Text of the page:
The United States will be represented in the Olympic Games next month by a crew of former Ivy League rowers who now call Oklahoma City their home.
The Oklahoma City Boathouse Foundation and the Oklahoma River is the home base for the United States' men's lightweight four crew of Anthony Fahden, Will Newell, Robin Prendes and Nick LaCava.
They are the first crew of rowers who train in Oklahoma City to qualify for the Olympic Games.
The foursome finished first in the final 2012 Olympic qualification regatta in Lucerne, Switzerland, earning a spot for the United States in the event in London.
Eleven boats had already qualified for London in last year's 2011 World Championships. Last month's regatta in Switzerland was the last chance for two more boats to earn a trip to London and the Olympic Games, and the last chance for an American crew to get in.
“Each sport has their pinnacle event,” said LaCava, a native of Weston, Conn. “For rowing, definitely the top is the Olympics. For most rowers, they see that as the final goal to achieve.”
LaCava rowed collegiately at Columbia University. Fahden, a native of Lafayette, Calif., rowed at Dartmouth. Newell is from Weston, Mass., and rowed for Harvard. Prendes is a native of Miami, Fla., and rowed at Princeton.
Each of them was recruited to those Ivy League schools because of rowing. They live and train about four months out of the year in Oklahoma City and the Oklahoma River, which in 2009 was designated as a U.S. Olympic and Paralympic training site for rowing and canoe/kayak.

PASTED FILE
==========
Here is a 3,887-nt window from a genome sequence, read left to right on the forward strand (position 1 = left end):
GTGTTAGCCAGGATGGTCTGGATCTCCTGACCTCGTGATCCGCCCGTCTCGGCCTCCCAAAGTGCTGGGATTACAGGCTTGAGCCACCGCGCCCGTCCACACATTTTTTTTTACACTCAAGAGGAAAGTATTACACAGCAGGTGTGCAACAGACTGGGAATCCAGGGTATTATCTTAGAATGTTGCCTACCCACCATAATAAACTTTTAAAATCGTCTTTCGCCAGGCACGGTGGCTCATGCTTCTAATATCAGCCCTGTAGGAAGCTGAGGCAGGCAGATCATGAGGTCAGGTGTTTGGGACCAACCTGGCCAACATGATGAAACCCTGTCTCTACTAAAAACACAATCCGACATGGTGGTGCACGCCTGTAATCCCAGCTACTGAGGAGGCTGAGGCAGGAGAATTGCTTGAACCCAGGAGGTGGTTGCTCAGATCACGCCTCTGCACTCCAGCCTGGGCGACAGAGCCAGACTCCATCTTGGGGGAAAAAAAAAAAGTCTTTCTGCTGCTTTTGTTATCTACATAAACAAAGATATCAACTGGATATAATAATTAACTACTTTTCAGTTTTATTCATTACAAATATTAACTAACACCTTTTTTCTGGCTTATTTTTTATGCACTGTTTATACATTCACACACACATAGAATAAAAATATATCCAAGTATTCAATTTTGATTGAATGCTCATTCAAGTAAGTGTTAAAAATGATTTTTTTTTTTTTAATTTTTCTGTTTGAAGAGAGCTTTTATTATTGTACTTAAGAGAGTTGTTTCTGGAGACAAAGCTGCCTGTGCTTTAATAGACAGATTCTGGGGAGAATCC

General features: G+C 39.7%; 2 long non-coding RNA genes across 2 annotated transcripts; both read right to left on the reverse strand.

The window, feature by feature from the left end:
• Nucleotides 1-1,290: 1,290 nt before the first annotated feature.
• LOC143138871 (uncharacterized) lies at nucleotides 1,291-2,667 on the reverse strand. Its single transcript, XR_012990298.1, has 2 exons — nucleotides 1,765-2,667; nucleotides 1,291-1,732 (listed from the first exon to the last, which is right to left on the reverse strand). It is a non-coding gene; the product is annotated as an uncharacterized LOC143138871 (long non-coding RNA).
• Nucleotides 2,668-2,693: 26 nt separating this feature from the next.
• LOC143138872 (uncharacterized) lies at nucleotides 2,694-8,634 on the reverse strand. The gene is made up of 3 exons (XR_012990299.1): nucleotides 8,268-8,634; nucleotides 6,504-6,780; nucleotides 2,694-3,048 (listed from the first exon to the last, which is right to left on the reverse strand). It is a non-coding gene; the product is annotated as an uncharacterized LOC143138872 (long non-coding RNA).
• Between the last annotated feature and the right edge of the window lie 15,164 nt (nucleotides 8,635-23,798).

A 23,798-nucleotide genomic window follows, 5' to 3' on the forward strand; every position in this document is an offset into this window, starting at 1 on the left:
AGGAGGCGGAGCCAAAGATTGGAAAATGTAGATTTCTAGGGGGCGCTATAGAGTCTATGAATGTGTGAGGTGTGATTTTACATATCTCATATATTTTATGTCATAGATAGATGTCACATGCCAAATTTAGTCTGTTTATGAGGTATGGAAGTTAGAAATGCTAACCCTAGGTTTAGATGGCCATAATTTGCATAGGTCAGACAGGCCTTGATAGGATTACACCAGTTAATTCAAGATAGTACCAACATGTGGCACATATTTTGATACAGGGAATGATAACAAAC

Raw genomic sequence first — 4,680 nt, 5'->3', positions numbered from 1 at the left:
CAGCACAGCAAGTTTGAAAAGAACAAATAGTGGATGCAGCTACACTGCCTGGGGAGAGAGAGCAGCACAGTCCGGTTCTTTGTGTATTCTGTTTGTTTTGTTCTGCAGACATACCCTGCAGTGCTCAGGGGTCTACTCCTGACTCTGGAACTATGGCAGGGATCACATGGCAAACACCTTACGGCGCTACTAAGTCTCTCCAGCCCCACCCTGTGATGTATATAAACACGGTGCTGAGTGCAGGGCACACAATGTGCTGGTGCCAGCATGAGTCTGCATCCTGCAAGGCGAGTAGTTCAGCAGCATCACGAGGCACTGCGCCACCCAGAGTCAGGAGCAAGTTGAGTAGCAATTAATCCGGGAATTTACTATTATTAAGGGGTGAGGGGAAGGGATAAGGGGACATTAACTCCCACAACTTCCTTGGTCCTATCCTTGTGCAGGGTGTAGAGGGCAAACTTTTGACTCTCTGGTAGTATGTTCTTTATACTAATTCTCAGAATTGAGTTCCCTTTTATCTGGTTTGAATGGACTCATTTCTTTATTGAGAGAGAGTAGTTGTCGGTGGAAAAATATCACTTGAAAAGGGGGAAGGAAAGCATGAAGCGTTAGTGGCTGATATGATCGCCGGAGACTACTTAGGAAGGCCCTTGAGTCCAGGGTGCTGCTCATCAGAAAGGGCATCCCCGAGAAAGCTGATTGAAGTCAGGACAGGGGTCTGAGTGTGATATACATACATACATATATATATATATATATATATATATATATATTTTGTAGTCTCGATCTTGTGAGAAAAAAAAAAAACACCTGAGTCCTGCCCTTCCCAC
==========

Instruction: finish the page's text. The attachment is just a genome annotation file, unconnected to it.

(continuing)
The rest of the year, they are racing or at training camps with the rest of the U.S. national rowing teams. Next week, they travel to New Jersey for another camp, the final tune-ups before competing next month in the Olympic Games.
Oklahoma City is their home a third of the year now because of the corporate and community support that now exists here for rowing. These crew members say it is unequaled anywhere else in the country.
“We've trained all over the country, too,” Prendes said. “We definitely have a frame of reference.”
While they are certainly not celebrities like the Oklahoma City Thunder are in town, the crew members say they are amazed by the number of people who will approach them with questions simply because they are recognized as rowers by the clothing they wear.
“Even beyond the financial support, there is a level of enthusiasm and interest (for rowing) you don't see in any other places, which I think is especially striking since it's not a sport that is traditional to the area,” Fahden said.
Part of the enthusiasm stems from being new.
“If you row in Boston, it's kind of hard to stand out. There is always these rowing clubs,” LaCava said. “There, if you row, you are just another rower.”
One business in Oklahoma City even gives free haircuts to the crew.
“Stuff like that doesn't happen anywhere else,” LaCava said. “Little things like that make a big difference for us.”
As far as next month's Olympics, the crew says the most stressful race is behind them: the one that got them there.
They will not be expected to medal in London, but the margin between winning and losing is incredibly thin in the men's lightweight four event, so anything is possible.
“Our main goal is to make the finals,” Fahden said.